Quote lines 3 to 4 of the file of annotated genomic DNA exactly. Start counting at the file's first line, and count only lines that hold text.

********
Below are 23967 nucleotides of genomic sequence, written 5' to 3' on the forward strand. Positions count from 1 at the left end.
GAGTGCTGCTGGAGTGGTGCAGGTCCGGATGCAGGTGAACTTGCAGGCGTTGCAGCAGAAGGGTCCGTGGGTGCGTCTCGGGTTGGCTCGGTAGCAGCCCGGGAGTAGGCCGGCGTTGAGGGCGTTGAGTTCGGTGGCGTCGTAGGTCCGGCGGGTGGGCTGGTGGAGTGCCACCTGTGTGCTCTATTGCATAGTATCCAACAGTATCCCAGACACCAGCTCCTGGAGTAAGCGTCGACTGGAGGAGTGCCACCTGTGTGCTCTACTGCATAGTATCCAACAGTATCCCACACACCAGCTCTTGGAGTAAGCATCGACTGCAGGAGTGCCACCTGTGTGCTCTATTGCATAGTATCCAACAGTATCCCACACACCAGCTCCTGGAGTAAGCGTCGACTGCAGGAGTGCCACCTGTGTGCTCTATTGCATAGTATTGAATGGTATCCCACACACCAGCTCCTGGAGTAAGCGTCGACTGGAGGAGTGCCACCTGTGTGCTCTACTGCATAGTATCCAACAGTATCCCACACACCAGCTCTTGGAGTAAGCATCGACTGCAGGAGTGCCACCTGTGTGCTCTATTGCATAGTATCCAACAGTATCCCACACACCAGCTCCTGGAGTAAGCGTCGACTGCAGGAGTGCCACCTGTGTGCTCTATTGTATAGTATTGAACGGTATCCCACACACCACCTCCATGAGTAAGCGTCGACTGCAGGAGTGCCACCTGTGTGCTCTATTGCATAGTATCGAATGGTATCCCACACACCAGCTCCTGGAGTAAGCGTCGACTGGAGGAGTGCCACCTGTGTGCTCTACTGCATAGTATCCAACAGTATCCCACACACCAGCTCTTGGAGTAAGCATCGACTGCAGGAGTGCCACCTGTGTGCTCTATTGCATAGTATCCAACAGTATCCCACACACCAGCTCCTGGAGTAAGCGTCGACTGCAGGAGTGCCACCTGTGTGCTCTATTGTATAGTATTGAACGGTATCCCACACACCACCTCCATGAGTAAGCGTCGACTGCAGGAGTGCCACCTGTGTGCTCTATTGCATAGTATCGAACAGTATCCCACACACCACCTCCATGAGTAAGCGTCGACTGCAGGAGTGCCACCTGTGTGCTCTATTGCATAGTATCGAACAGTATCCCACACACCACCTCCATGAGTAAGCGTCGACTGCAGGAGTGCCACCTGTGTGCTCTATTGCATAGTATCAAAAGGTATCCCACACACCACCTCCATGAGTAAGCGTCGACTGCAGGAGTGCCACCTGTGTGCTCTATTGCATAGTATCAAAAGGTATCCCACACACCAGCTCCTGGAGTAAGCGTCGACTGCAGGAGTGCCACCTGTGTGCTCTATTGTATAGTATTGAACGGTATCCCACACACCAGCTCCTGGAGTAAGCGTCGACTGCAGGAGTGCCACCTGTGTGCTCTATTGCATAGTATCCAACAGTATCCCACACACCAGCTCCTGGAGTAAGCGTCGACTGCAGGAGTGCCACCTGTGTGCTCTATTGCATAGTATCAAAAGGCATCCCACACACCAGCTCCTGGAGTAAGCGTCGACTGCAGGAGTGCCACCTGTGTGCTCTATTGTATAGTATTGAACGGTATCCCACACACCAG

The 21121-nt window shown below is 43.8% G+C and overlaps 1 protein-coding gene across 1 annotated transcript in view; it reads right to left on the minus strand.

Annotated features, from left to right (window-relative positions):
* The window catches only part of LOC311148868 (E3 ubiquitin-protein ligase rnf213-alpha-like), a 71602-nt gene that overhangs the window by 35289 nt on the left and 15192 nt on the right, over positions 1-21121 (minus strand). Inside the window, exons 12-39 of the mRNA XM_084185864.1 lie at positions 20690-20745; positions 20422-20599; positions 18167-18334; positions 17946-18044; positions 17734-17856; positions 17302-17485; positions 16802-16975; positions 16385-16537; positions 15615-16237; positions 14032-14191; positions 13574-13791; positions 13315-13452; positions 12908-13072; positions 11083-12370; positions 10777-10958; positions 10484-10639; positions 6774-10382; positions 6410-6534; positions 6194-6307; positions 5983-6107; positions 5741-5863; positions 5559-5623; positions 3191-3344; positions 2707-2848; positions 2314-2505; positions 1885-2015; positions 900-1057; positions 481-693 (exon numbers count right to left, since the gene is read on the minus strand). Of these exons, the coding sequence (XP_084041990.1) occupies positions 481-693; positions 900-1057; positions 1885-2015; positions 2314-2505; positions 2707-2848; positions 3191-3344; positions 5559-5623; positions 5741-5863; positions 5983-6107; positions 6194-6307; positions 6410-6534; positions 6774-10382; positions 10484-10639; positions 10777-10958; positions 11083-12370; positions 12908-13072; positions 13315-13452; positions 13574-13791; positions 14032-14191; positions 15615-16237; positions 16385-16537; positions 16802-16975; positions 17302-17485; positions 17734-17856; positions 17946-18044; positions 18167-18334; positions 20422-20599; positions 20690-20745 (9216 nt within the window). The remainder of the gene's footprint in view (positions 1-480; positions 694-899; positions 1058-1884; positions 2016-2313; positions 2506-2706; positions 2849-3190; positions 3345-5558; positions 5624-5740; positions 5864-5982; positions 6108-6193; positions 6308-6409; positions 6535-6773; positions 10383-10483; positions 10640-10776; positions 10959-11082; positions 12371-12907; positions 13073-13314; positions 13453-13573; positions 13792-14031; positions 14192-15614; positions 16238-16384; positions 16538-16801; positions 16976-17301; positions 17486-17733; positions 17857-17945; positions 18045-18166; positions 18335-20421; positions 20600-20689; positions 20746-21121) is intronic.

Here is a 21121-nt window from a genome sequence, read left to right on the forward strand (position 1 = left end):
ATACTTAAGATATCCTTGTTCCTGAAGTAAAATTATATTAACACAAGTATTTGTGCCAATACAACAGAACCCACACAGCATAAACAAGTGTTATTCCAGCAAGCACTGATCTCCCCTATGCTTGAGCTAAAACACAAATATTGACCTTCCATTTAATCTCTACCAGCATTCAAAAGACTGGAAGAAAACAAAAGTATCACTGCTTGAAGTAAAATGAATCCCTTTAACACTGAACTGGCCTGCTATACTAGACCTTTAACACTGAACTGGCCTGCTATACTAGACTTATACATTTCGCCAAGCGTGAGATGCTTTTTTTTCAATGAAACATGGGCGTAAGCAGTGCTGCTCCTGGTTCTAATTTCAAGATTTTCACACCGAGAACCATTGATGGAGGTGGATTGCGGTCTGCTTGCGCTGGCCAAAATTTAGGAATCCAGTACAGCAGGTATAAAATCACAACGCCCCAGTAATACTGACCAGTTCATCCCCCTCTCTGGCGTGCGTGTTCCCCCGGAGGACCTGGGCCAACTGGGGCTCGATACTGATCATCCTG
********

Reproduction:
The 21121-nt window shown below is 43.8% G+C and overlaps 1 protein-coding gene across 1 annotated transcript in view; it reads right to left on the minus strand.

Annotated features, from left to right (window-relative positions):